Well-planned healthy eating for vegans and vegetarians diets can be nutritious and healthy, the UK Government suggests that a diet based on the Eatwell Guide should include a minimum of 5 portions of fruit and vegetables per day Basis your supplements for starchy carbon hydrates — particularly whole grains and high fibers.
Healthy eating include any dairy or dairy alternatives (for example calcium-fortified soya, rice and oat drinks), use lower fat and lower sugar products where possible Use a range of protein sources, for example pulses (lentils, beans and peas), eggs, and soya products e.g. soya mince or textured vegetable protein (TVP).
Choose unsaturated oils, spreads and eat in limited amounts. Unsaturated fats consist of a large number of liquids-government recommends 6-8 cups / drinks per day Note that foods high in fats, salts and sugars like cakes, biscuits and fried savore snack, pastries and soft drinks, are not required in the case of di-fats unsaturated fats (found eg. for example in olive and rapeseed oils) or polyunsaturated fatty food, such as sunflower olives and maize oil).
What is a vegetarian diet?
A vegetarian is commonly defined as a person not consuming meat, poultry, fish, coquillages, or any slaughter by-products.
But no clear, agreed ‘vegetarian’ definition is available. It can be described as a vegetarian by people because they generally prefer a diet based on plants, including fish, or what is common as flexitarian or “semi-vegetarian”.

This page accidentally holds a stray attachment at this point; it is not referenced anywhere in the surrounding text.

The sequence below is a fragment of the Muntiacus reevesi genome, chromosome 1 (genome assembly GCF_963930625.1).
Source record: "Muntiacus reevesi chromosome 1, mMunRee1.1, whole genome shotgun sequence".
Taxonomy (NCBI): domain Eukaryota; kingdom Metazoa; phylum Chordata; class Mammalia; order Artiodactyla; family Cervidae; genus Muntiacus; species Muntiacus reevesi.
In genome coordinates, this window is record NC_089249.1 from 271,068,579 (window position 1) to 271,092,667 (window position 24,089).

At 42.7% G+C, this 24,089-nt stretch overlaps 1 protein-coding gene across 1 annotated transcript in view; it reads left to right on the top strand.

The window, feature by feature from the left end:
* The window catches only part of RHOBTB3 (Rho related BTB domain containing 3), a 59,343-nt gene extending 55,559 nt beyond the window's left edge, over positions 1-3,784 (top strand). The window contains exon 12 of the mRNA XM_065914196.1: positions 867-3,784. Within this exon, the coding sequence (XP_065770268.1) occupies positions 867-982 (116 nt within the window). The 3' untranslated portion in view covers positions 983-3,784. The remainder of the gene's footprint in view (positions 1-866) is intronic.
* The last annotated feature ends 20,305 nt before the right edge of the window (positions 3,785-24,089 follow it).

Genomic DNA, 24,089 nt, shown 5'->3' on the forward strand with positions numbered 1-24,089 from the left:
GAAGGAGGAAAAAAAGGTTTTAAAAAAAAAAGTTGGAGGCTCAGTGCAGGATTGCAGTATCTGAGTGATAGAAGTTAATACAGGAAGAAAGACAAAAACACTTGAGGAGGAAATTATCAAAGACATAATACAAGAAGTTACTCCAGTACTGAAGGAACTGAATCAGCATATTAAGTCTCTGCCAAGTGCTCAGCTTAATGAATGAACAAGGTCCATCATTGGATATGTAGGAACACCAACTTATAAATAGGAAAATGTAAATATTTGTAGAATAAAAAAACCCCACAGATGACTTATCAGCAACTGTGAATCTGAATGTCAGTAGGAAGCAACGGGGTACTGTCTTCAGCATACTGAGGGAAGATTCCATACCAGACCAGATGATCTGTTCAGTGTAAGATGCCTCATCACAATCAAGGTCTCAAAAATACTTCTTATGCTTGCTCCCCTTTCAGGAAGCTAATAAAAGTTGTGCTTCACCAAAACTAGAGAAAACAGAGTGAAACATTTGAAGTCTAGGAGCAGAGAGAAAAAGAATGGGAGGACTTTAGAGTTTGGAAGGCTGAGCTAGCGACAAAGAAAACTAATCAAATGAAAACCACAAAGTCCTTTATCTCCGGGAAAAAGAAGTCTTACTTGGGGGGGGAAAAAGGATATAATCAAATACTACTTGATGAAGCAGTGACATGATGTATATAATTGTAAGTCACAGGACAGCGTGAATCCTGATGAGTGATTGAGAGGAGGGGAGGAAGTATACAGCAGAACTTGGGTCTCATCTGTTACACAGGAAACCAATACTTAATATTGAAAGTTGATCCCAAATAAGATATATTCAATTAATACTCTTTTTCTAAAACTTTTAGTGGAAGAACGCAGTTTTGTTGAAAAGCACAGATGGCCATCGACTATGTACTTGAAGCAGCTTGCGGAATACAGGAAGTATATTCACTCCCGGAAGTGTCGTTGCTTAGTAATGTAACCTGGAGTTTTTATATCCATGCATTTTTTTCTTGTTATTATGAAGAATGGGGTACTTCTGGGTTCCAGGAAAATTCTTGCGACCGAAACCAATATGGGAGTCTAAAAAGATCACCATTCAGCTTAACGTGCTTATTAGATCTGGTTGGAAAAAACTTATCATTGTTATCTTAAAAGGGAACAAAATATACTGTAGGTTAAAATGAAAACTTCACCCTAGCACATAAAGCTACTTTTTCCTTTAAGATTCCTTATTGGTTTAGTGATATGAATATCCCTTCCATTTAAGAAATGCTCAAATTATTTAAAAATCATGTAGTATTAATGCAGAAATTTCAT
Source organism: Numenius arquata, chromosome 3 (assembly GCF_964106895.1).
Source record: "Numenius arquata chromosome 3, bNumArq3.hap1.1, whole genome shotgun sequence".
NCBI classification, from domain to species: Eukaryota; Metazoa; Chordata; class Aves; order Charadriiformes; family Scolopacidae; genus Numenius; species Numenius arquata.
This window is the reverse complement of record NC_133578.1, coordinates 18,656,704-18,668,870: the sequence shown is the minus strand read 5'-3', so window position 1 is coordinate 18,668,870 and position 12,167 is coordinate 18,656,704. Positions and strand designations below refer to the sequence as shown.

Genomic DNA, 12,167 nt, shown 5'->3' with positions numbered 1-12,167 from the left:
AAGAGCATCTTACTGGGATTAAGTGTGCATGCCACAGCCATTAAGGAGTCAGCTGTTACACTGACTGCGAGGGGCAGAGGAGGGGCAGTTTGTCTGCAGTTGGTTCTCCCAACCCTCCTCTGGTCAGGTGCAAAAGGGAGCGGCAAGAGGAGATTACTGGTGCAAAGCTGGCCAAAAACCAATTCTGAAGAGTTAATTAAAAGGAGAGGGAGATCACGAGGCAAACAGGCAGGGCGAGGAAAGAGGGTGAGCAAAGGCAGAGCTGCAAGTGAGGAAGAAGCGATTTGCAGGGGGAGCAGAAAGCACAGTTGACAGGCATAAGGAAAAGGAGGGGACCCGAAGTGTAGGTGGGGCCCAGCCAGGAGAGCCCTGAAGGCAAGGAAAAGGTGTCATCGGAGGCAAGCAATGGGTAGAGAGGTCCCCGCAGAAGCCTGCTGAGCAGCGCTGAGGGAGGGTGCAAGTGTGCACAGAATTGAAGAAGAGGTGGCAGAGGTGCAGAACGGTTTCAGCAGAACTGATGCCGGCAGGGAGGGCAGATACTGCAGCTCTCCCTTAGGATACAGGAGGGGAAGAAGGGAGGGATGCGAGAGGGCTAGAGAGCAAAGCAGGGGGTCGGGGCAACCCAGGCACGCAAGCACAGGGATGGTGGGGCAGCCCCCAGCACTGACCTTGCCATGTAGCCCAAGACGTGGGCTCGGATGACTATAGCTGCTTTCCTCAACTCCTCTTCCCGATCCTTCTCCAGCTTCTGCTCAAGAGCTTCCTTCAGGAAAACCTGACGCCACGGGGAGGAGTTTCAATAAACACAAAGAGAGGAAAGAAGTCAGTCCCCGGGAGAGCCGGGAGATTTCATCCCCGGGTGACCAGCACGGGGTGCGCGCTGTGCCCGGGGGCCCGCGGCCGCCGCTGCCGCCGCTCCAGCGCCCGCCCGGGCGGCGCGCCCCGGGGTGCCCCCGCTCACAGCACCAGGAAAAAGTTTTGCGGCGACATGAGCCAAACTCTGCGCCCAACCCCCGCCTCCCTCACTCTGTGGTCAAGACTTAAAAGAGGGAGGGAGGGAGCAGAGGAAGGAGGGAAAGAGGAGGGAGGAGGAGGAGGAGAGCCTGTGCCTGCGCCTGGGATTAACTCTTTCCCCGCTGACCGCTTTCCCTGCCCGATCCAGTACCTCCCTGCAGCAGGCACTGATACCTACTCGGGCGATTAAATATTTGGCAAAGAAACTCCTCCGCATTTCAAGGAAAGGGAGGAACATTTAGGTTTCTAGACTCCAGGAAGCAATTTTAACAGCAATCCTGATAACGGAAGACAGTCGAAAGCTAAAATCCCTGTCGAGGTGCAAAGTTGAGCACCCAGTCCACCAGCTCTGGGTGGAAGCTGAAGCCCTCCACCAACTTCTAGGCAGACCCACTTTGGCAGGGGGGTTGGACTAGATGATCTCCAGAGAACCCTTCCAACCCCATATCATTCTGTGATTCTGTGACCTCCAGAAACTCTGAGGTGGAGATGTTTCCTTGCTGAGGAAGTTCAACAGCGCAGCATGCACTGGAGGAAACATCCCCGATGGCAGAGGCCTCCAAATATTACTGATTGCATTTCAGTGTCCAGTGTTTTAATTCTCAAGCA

Some of the common types of vegetarians are:
- Lacto-ovo-vegetarians (the most common type) – eats dairy products and eggs
- Lacto-vegetarians – eats dairy products but not eggs
- Ovo-vegetarian – eats eggs but not dairy products
- Vegan – does not eat any products of animal origin so does not eat any dairy products, eggs or honey
How many people in the UK are vegetarian?
According to recent dietary studies, we can estimate that about 2% of adults and children living in Great Britain are vegetarians (National Diet and Nutrition Survey 2008/9-2011/12). More than 1.2 million people are interested. Lower than 1% reported a vegan diet during the study.
Why do people choose to follow a vegetarian diet?
There are many reasons why people choose to be vegetarian including parental preferences, health reasons, religious or cultural beliefs as well as concern for animal rights and the environment.
A healthy and balanced vegetarian diet
Appropriately planned vegetarian diets are nutritionally adequate across all life stages of the life cycle and can provide the nutrients we need.
Choosing a healthy balanced diet
Do remember that vegetarian options can also be high in saturated fat, salt and sugar. Eating plenty of fruit and vegetables, reducing your salt and free sugars intake, keeping your alcohol consumption within government guidelines, maintaining a healthy body weight and leading an active lifestyle are all important.
Suitable choices for Healthy Eating for Vegans and Vegetarians
- Potatoes, bread, rice, pasta and other starchy carbohydrates
- Fruit and vegetables
- Dairy and alternatives
- Beans, pulses, eggs and other proteins
- Oils and spreads
When eating a meal with plant sources of iron like pulses (e.g. kidney beans, chickpeas or lentils), dark green veg or an iron-fortified breakfast cereal try to include some vitamin C to increase iron absorption (by adding some vegetables such as peppers or broccoli to your meal or berries to your cereal) For vegans who strictly avoid all animal products, other sources of vitamin B12 such as vitamin B12 fortified foods or supplements should be included.
Drink plenty of fluids – the government recommends 6-8 cups/glasses a day Remember that food high in fats, salts and sugars like cakes, biscuits, fried savoury snacks, pies, pastries and sugar sweetened soft drinks are not needed in the diet so if you include these, eat them less often and in small amounts
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